Pete Lohman

Oakland's first manager after the creation of the Pacific Coast League was a former catcher for the Washington Senators named George F. "Pete" Lohman. He played only one year in the majors, in 1891. As was typical for the time, in addition to catching, over the season he also played every other position except pitcher and first base. At the plate, he had a major league batting average of .193.

Born in Washington County, Minnesota, on October 21, 1864, Lohman was 39 years old when the Pacific Coast League was formed in 1903, and as a veteran catcher and manager of the Oakland Baseball Club, which had won the California League championship in 1902, he was chosen to manage the team in the first season of the newly formed Pacific Coast League.

Oakland opened its first PCL season in Sacramento. Local businesses closed at 2 p.m. so their workers could attend the event. Governor George Pardee was on hand among the 3000 fans that watched Sacramento defeat Lohman's Oaks 7-3.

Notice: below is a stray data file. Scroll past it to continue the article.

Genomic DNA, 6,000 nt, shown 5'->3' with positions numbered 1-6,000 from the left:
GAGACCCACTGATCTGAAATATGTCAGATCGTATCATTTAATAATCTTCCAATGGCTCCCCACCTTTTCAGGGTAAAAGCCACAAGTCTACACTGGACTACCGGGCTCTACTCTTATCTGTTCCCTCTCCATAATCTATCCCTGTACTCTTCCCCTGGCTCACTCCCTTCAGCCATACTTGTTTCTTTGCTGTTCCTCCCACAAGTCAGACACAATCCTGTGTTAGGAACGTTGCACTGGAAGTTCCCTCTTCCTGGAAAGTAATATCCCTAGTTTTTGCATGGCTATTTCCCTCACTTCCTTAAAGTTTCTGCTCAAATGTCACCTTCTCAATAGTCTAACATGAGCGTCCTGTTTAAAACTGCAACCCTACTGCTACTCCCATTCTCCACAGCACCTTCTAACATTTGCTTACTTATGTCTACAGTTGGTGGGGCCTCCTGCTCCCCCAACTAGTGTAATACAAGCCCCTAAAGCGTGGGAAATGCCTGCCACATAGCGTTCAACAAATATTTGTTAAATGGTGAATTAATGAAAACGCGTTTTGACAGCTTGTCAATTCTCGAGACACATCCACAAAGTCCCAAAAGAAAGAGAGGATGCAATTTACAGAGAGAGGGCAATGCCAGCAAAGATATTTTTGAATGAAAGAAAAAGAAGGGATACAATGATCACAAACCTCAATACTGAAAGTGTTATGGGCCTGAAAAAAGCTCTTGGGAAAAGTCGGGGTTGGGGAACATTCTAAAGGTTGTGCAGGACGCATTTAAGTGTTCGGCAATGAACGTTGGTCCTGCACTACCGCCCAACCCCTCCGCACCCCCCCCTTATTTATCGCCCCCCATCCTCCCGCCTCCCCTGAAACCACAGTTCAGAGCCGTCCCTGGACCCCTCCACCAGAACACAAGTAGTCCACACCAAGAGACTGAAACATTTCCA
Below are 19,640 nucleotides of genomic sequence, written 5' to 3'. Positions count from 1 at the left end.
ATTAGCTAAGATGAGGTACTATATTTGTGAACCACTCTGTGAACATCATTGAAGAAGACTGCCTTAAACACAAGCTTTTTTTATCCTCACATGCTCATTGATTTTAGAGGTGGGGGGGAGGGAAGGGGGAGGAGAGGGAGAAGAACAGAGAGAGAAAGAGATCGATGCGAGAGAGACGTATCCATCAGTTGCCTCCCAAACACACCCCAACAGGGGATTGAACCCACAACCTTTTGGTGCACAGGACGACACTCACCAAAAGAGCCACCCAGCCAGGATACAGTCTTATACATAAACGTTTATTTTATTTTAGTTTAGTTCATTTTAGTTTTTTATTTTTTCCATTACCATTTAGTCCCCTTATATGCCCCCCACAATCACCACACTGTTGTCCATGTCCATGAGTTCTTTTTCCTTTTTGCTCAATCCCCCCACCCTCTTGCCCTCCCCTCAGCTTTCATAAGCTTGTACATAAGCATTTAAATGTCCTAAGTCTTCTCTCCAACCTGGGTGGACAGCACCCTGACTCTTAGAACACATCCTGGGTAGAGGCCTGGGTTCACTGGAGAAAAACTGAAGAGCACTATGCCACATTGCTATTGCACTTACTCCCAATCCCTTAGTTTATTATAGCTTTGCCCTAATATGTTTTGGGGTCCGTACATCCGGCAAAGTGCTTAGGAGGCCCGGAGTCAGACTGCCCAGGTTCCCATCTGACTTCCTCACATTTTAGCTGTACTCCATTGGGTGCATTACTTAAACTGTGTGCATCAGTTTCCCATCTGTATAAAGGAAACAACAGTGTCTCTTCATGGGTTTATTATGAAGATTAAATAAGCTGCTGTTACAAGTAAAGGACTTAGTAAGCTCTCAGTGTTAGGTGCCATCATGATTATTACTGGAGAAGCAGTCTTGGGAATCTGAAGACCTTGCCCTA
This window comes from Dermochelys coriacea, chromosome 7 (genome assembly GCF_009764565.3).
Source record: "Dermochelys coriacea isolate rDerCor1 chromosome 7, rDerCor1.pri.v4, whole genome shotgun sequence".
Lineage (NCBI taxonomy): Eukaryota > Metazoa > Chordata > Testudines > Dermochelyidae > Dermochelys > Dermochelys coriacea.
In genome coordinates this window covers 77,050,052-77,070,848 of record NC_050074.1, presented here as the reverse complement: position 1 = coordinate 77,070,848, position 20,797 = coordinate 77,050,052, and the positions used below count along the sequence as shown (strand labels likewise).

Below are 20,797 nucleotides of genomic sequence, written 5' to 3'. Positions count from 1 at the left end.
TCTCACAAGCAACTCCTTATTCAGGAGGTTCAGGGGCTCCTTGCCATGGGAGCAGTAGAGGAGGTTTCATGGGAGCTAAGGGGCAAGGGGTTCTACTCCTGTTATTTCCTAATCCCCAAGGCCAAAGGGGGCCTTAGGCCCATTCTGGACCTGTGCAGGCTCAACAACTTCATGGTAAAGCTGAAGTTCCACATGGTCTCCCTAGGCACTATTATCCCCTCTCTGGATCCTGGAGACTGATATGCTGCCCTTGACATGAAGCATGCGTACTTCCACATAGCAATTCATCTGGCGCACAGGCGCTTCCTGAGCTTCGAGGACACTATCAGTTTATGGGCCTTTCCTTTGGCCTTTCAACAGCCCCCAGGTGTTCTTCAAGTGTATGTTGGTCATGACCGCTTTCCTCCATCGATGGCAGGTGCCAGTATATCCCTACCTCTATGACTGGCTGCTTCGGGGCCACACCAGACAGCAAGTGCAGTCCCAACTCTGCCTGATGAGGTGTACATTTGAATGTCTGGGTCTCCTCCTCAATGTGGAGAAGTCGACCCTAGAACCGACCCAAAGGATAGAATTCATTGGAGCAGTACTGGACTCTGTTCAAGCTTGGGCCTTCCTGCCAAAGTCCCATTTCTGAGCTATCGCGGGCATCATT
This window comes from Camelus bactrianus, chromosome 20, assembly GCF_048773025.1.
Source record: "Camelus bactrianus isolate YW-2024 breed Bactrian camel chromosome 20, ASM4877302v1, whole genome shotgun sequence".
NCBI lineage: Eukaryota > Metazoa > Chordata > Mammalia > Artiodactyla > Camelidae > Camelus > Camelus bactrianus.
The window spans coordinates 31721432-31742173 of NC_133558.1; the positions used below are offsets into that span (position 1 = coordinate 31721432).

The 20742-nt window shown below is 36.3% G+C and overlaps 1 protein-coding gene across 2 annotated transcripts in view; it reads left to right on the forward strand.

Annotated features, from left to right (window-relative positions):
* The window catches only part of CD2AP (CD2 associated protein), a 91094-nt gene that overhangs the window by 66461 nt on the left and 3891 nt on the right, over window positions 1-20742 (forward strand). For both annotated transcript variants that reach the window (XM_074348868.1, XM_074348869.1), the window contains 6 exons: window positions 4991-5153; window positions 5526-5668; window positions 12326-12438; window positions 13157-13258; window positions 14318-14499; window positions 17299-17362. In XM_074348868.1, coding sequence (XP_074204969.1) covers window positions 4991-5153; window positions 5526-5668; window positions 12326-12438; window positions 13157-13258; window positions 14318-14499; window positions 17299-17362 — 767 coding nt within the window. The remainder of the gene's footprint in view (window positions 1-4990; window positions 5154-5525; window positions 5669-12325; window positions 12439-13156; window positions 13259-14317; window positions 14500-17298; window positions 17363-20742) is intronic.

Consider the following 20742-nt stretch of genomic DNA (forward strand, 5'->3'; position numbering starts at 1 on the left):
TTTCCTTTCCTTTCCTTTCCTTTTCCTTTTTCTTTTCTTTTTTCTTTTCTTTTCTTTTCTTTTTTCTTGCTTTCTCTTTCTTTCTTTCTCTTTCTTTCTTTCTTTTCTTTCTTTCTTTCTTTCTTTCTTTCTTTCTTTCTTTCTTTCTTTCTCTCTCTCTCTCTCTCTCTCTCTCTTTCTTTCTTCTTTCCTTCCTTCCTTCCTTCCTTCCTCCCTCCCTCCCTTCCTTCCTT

Under Lohman, Oakland finished its first season in last place, 89 - 126, 46 games behind Los Angeles. He managed the team for only one more year, but continued as a player for the team for the next two years under manager George Van Haltren.

In the photo above, Pete Lohman's Oakland team rides through the streets of Sacramento
on Opening Day 1903. In the background is the State House Hotel at 10th and K Streets.

Visit The Oakland Oaks webpage. (c) Copyright William B. Shubb, 1999.